Derby - Supporting children from asylum seeker families

A dedicated team has been set up in Derby to support children from asylum-seeking families. It is part of the 0-19 Derby Integrated Family Health Service and involves two public health nurses dually qualified as health visitors and school nurses, a family health practitioner and child practitioner. This case study showcases the important role of school nurses in the education system.


“We go knocking on doors”

Derby is one of the Home Office’s dispersal locations for the East Midlands. It means when asylum-seeking families arrive, they are housed in the city while applications are processed, and more permanent homes can be found.

There are nearly 100 properties that are used to house the asylum seekers along with a 140-bed bridging hotel that has been used for Afghan refugees over the past year where they are triaged until they are offered permanent housing in locations across the country. On top of that the city is seeing increasing number of Ukrainian refugees arriving as local residents offer up their homes under the government’s Homes for Ukraine scheme.

To help support children from asylum-seeking families, the council and NHS have funded a specialist team to provide both support for health and wellbeing and wider social support. It was established in the summer of 2021 and has been formed from staff from the council and Derbyshire Healthcare NHS Foundation Trust, which is commissioned to provide the 0-19 service.

It means when new children arrive with their families, the public health nurses, family health practitioner and child practitioner will carry out a health assessment. “We literally going knocking on doors,” said Virginia Hickman, the Specialist Community Public Health Nurse for Asylum Seeking Families. “That is often all we have – an address. Our immediate priority is to assess the health needs and check the children are up to date with their vaccinations. We then liaise with the local GP surgeries that update their routine childhood vaccinations and COVID record as needed.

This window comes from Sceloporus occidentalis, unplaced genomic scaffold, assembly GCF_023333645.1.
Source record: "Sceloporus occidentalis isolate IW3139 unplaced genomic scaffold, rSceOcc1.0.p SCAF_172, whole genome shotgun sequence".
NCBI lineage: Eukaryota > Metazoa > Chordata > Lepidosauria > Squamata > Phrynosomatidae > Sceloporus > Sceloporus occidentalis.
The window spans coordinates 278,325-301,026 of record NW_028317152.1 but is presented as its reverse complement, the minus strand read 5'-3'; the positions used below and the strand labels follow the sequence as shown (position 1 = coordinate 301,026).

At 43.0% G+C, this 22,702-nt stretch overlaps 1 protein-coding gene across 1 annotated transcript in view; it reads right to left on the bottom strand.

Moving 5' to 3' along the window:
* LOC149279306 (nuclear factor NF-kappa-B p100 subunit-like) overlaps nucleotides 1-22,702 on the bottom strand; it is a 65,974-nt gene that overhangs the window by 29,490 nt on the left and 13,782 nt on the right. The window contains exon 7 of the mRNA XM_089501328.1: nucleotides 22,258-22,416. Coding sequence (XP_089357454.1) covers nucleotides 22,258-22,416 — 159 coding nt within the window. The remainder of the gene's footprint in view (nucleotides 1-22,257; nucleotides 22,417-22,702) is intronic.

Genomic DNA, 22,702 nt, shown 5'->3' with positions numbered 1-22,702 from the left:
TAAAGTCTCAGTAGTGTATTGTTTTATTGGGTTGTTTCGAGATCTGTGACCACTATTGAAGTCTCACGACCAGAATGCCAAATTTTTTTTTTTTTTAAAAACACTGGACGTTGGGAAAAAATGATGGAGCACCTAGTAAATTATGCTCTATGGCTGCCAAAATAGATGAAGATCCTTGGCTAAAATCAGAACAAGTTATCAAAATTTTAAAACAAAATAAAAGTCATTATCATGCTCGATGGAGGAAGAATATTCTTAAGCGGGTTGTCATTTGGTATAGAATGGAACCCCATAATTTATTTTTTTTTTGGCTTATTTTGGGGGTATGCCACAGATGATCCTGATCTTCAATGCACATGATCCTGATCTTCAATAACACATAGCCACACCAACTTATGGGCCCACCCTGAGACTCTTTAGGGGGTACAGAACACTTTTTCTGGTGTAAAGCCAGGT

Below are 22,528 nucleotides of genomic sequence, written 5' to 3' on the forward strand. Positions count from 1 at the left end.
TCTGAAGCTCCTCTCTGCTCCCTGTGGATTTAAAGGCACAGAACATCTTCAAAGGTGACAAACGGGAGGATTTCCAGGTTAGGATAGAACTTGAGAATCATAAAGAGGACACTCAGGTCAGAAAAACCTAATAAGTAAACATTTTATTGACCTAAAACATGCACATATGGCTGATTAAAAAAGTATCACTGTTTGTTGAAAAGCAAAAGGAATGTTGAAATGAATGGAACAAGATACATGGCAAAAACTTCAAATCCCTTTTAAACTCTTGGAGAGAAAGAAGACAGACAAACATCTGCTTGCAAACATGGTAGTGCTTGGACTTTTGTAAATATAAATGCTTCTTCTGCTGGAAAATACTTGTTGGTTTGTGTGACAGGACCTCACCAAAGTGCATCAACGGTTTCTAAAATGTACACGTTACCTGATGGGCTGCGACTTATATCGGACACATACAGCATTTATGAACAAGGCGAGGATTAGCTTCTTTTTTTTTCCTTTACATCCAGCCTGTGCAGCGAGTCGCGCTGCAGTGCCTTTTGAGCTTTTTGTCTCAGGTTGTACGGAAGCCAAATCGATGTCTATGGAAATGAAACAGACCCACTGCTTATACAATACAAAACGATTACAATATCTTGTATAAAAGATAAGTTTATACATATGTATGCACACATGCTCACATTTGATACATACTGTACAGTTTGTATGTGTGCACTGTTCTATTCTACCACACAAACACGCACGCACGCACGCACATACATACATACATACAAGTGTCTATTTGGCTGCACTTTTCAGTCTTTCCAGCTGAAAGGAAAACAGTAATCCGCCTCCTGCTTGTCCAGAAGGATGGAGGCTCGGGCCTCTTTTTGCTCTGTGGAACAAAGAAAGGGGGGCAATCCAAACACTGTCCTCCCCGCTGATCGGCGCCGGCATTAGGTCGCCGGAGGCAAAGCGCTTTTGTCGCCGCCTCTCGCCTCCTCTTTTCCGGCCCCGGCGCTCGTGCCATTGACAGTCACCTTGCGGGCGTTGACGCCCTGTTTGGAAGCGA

“We have an additional qualification in prescribing so if they need medications for things like skin infections or other conditions, we can do that. Often these families have been living in pretty awful conditions before arriving in Derby so we find problems such as scabies can be common. We have also identified cases of TB that need treating.

“If the child has a specific long-term condition, like diabetes or asthma, we put them in touch with a specialist nurse. We help explain to them how the health system works.”

Supporting wider social needs

The wider social and wellbeing support is coordinated by the child practitioner, Sian Hallam. She is part of the council’s social care team so can arrange for early help or deal with safeguarding issues.

Ms Hallam said: “These families obviously have a variety of needs. Mental and emotional health support is often needed – although we find that it can take a few weeks for that to hit them. When they first arrive, there is a flight or fight tendency. We can also arrange things like Sure Start grants and really just answer any questions they have. One of the aims is to reduce reliance on services such as A&E.

“The idea is we provide support for the first six weeks and then we hand them over to the universal services. Many will move out of the area. But the ones that do stay we can provide ongoing support if they are really vulnerable or complex.

“For example, we have had cases where children have been bullied or been really unhappy and distressed when they have started in a local school. Because we are trusted by the families, we will continue working with them.”

Why building trust is key

Building trust with these families is a big part of the team’s work. Ms Hickman said: “We do find that some families do not want to immediately engage with us. They have been through so much and understandably are suspicious.

“There are also cultural sensitivities to navigate. You need to be aware of that to be able to support the family considerately.”

Another challenge is the language barriers. The team use the telephone translation services that are available via the NHS and council, but there are other methods too. “Sometimes it is a matter of making use of online services, even Google Translate sometimes. We also find family and community members may have good English language skills that can be utilised,” added Ms Hickman.

“You have to take it step by step. If they are not happy to talk to us during the first visit, we come back. Sometimes it can take a few weeks before they are willing to accept our help. We just make sure we are as visible as possible, and we even do a drop-in once a month at a women’s refugee group. It really helps us access those struggling to access our services. You have to be patient.”

Contact

Virginia Hickman

Specialist Community Public Health Nurse for Asylum Seeking Families, Derby Integrated Family Health Service

Email: virginiahickman@nhs.ne